Introduction: Scrap Wood Guitar Body Blank

How to build a guitar body out of scrap wood. In this case Cherry. Follow these steps and you will have a beautiful, unique, environmentally sensible, guitar body blank for your next guitar build.

Materials:

Scrap wood (in this case Cherry)

Glue (in this case Titebond II)

Tools:

Table Saw

Measuring Instruments (tape measure, caliper)

Clamps

Scraping Device

Sanding/Smoothing Device(s)

Step 1: Build a Bed (or Something)

Build a bed or other piece of furniture for yourself, a friend, or a customer. In this case it was a bed for a customer who was also a friend.

Step 2: Collect the Left Over Scraps

Collect the left over scrap pieces, particularly those that have an odd size or shape that might not function well for other projects.... or that are particularly nice and would look good as a guitar body.

Step 3: Rip Those Pieces on a Table Saw

Cut the pieces so that at least one of the dimensions is as thick as you want your guitar body to be. I cut them to just over 1-3/4" (the typical width of a strat style guitar body) - you can make them thicker or thinner, as you please.

Step 4: Test Fit Your Pieces

Make sure you have enough width and length to create the body style you want. This body is about 16" wide and 20" on the longest side. Plenty of room for many standard American guitar bodies.

Note: If there are gaps between your boards, you will want to run them through a jointer or true them up with a hand plane. There is plenty of instructional information on how to do this, but you can ask me how, if you want more info. You want the pieces to fit tightly together when you glue them, otherwise you will have cracks and gaps in your finished body. This is less of an issue if you plan to paint it, but you might as well make it the best you can to begin with.

Step 5: Glue Up

Apply glue to your pieces, spread the glue (with your finger, a putty knife, a brush, a scrap of wood, etc), then clamp the pieces together. As you clamp the pieces, a small amount of glue should ooze from the joints. you will need to make sure that the pieces stay fairly flat and line up well, otherwise you will have to do more sanding and will loose some of your thickness. Leave the clamps on for the time length recommended on the glue bottle (or longer... over night is always good).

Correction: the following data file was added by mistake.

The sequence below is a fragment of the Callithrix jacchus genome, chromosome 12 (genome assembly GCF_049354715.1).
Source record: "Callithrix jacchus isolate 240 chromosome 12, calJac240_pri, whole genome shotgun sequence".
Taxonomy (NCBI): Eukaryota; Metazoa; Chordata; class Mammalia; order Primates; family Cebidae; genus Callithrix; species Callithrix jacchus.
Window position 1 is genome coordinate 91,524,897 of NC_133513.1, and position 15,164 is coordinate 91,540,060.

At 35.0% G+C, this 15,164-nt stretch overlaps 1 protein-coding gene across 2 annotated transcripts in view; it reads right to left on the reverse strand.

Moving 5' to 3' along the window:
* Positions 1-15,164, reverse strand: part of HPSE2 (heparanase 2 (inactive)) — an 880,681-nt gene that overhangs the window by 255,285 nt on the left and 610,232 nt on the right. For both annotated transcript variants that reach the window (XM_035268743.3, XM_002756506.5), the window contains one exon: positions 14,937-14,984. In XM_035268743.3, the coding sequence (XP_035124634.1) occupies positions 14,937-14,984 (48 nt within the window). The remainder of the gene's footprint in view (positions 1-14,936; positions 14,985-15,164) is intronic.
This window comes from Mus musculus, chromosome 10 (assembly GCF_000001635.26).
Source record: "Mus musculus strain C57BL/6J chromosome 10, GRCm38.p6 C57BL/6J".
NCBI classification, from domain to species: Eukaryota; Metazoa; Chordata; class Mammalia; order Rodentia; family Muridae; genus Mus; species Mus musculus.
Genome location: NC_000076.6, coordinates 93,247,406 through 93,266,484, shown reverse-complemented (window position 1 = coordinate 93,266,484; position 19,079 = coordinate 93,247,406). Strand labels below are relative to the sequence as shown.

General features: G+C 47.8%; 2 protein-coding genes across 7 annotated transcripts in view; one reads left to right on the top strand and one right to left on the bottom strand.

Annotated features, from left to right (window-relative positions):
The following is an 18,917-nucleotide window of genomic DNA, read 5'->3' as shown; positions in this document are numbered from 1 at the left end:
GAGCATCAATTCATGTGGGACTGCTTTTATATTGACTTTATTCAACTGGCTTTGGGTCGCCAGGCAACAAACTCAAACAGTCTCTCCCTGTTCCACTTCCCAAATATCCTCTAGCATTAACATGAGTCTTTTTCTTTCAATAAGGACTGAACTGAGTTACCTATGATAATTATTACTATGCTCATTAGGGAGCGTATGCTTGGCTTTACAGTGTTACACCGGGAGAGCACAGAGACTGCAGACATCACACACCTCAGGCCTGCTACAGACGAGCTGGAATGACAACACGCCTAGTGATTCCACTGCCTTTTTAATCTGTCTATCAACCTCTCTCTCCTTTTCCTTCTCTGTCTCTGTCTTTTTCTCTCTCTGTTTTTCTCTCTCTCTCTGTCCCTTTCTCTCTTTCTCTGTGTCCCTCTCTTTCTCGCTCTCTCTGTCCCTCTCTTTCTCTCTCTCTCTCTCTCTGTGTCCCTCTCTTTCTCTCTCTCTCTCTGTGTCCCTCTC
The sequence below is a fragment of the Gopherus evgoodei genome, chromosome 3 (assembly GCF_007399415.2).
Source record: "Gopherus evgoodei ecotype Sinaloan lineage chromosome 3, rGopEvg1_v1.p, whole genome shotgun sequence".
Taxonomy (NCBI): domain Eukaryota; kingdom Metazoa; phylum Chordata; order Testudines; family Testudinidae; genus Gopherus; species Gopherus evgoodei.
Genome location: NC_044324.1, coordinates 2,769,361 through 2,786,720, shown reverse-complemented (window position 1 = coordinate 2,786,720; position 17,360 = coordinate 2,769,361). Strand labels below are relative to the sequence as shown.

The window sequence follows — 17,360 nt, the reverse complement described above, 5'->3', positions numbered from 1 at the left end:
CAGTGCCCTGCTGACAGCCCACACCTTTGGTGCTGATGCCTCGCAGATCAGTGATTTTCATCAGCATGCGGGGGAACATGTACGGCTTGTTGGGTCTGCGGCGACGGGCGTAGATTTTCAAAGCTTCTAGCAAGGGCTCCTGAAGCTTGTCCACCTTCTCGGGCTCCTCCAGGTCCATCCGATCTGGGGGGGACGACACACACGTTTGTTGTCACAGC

Step 6: Clean Up and Sand

Remove the clamps. Scrape off as much of the squeeze-out (excess glue). Sand. You can use belt sanders, hand sander, planes, scrapers, etc... to smooth out the surfaces of the body. I borrowed a friends drum sander. Just a few passes and I had a smooth, flat, body blank. My final width after sanding is 1-3/4".

Enjoy your finished project and start working on making your dream guitar!

Comments

author
tomatoskins (author)2015-04-21

Is there any advantage of gluing strips of wood together to make a body rather than a solid piece of wood?

author
maker music (author)tomatoskins2015-04-21

tomatoskins,

The advantage for me was that I had several small pieces of wood to use up. There is a lot of discussion about the advantage of guitars made of a single piece of wood or many - mostly related to how the instrument will sound. From a practical standpoint, based on availability and cost of large pieces of wood, many, if not most, guitar bodies are made up of at least 2 pieces of wood glued together in one way or another (to achieve the desired width or thickness).

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Bio: I am an artist, musician and furniture maker. I'm interested in making music. I'm interested in making things that make music. I'm ... More »
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